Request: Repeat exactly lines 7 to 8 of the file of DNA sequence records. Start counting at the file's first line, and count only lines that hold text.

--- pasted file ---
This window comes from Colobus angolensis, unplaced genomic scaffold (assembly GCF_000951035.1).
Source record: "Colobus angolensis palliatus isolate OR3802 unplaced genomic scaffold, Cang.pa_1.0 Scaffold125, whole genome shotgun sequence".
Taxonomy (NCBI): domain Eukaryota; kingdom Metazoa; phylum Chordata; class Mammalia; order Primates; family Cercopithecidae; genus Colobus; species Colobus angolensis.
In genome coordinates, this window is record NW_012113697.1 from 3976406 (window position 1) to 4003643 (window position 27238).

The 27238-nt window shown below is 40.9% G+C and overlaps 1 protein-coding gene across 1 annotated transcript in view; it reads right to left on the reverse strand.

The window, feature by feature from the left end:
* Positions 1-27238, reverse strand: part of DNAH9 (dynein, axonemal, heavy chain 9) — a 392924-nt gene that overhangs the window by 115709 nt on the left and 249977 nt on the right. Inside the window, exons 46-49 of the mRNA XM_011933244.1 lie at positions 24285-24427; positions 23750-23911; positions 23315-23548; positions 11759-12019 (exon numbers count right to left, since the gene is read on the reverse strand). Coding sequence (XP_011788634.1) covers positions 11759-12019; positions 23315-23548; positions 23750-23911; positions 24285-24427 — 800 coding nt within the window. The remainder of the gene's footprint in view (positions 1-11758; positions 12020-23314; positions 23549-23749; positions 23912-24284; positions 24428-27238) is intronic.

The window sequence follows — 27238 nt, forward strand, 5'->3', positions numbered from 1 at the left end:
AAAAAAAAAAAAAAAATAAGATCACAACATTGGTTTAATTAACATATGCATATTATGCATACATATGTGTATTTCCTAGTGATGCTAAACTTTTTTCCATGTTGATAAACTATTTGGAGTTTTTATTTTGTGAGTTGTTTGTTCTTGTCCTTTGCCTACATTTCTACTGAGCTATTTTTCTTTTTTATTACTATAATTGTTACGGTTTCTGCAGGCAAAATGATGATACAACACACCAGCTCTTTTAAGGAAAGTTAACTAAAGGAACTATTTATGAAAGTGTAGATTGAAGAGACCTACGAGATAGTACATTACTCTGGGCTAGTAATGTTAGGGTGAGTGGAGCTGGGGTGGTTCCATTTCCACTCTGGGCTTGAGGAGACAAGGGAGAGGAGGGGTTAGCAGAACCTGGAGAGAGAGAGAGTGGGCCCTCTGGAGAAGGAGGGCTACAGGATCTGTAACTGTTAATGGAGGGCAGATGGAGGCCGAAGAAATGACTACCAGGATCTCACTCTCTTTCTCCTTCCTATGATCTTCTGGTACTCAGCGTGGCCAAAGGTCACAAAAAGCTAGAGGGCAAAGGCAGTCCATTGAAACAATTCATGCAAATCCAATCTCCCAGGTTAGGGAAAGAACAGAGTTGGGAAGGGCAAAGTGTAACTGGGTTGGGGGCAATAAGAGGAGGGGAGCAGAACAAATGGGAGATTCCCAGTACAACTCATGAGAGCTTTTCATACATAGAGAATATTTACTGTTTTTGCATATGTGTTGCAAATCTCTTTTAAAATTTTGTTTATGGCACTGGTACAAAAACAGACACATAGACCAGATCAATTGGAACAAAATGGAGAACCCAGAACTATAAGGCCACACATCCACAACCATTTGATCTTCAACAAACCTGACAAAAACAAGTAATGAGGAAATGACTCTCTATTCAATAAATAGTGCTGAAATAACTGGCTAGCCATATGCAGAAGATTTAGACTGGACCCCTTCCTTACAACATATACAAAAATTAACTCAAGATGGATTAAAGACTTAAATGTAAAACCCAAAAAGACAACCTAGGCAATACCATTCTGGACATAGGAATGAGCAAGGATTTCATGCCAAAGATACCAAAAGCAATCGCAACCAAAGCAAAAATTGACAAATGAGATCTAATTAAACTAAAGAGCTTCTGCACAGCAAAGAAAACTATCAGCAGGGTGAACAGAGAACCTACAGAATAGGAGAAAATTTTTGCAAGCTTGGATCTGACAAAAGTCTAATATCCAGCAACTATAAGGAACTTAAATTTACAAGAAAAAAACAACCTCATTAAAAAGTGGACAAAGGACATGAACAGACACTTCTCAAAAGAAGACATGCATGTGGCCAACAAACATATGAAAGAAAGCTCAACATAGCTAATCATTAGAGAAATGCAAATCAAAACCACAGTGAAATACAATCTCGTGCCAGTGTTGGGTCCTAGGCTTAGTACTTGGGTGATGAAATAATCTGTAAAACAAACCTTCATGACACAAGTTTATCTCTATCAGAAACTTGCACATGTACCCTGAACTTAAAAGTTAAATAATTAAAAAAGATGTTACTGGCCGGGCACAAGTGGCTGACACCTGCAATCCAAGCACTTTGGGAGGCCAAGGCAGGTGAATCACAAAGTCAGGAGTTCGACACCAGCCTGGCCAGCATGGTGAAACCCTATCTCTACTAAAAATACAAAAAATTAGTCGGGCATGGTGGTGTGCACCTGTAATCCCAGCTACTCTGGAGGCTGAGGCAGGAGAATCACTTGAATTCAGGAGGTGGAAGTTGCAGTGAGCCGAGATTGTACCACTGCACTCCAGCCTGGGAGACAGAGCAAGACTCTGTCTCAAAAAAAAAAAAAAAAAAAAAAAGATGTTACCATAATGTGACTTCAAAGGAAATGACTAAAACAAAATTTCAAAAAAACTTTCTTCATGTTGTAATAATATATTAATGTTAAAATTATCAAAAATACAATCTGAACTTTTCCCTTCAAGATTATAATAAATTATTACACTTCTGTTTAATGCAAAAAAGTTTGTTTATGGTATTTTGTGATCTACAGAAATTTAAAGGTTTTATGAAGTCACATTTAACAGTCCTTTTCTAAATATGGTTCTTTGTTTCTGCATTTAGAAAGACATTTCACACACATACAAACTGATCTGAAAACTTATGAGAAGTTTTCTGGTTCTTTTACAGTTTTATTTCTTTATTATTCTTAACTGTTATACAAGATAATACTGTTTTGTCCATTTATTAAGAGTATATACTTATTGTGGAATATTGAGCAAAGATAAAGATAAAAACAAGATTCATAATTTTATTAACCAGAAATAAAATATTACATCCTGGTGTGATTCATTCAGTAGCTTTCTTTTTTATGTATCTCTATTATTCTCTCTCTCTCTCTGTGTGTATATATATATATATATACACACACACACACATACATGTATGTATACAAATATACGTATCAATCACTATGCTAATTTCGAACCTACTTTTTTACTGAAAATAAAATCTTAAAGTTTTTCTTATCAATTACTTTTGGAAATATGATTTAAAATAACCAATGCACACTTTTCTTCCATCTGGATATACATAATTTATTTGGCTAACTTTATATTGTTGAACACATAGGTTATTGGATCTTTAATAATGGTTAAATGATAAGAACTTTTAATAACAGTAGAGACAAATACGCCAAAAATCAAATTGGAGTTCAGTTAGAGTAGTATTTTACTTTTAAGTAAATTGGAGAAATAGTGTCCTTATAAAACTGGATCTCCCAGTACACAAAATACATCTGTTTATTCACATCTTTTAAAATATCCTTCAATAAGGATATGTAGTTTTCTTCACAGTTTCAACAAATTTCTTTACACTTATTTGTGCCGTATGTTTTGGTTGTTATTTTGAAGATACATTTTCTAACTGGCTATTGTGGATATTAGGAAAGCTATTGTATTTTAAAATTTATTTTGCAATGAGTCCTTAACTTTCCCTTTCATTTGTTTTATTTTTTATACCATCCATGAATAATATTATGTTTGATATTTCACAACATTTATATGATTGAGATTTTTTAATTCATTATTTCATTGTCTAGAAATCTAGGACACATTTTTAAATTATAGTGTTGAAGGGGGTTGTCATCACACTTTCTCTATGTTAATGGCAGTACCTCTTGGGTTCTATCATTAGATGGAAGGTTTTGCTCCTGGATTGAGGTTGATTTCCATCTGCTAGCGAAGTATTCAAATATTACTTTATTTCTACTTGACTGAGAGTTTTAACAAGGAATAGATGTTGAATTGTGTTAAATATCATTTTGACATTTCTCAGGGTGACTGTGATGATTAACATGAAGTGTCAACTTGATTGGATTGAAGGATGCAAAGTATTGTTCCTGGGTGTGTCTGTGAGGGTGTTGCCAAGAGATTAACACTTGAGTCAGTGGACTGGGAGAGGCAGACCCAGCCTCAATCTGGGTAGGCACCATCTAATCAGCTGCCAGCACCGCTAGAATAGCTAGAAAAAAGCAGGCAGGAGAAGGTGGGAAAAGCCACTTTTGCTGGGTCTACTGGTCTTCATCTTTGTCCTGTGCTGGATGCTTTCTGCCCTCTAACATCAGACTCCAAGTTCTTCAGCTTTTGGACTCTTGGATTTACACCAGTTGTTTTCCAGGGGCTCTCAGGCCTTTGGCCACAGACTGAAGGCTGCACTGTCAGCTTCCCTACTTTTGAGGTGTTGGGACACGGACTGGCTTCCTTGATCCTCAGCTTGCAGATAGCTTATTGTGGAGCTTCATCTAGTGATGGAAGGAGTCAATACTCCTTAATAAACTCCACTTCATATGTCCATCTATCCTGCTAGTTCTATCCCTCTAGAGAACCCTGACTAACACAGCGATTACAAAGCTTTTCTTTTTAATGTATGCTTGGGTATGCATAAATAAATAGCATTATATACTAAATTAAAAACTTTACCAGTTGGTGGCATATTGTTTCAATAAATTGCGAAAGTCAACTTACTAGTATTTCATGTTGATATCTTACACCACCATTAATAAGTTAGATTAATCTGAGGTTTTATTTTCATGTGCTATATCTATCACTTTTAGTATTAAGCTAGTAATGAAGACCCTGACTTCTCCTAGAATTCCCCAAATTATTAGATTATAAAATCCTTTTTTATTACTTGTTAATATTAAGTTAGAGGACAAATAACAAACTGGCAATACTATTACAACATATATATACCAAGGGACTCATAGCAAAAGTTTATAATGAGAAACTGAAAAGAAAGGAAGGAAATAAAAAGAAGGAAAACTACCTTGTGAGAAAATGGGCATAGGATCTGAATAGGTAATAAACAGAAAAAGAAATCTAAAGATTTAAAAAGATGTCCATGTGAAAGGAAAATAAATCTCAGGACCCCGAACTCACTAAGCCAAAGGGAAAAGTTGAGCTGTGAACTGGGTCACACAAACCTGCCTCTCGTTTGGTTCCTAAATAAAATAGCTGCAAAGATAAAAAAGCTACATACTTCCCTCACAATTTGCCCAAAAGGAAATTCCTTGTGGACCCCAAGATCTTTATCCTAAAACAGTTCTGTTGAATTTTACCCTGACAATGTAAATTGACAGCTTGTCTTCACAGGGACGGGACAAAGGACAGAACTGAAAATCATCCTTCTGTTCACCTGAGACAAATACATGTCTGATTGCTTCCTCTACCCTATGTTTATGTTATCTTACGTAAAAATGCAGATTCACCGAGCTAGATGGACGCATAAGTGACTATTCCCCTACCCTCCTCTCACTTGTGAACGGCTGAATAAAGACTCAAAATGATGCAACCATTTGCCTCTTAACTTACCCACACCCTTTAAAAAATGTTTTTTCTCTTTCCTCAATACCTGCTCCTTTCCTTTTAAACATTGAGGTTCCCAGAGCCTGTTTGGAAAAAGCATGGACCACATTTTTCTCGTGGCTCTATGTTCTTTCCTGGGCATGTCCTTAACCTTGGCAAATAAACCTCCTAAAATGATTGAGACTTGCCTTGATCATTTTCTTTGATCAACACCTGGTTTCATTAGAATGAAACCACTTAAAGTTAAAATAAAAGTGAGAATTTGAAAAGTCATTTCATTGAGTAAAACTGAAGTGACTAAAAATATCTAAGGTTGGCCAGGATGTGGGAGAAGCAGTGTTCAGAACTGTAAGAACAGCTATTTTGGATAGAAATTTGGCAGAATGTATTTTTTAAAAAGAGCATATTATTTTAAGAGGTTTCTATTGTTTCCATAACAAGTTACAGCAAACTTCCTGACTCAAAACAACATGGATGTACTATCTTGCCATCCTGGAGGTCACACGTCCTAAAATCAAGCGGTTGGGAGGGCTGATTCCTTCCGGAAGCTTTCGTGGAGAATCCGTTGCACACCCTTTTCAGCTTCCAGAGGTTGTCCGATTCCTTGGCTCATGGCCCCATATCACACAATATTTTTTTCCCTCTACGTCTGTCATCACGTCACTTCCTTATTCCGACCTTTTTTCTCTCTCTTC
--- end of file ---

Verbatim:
* Positions 1-27238, reverse strand: part of DNAH9 (dynein, axonemal, heavy chain 9) — a 392924-nt gene that overhangs the window by 115709 nt on the left and 249977 nt on the right. Inside the window, exons 46-49 of the mRNA XM_011933244.1 lie at positions 24285-24427; positions 23750-23911; positions 23315-23548; positions 11759-12019 (exon numbers count right to left, since the gene is read on the reverse strand). Coding sequence (XP_011788634.1) covers positions 11759-12019; positions 23315-23548; positions 23750-23911; positions 24285-24427 — 800 coding nt within the window. The remainder of the gene's footprint in view (positions 1-11758; positions 12020-23314; positions 23549-23749; positions 23912-24284; positions 24428-27238) is intronic.

The window sequence follows — 27238 nt, forward strand, 5'->3', positions numbered from 1 at the left end: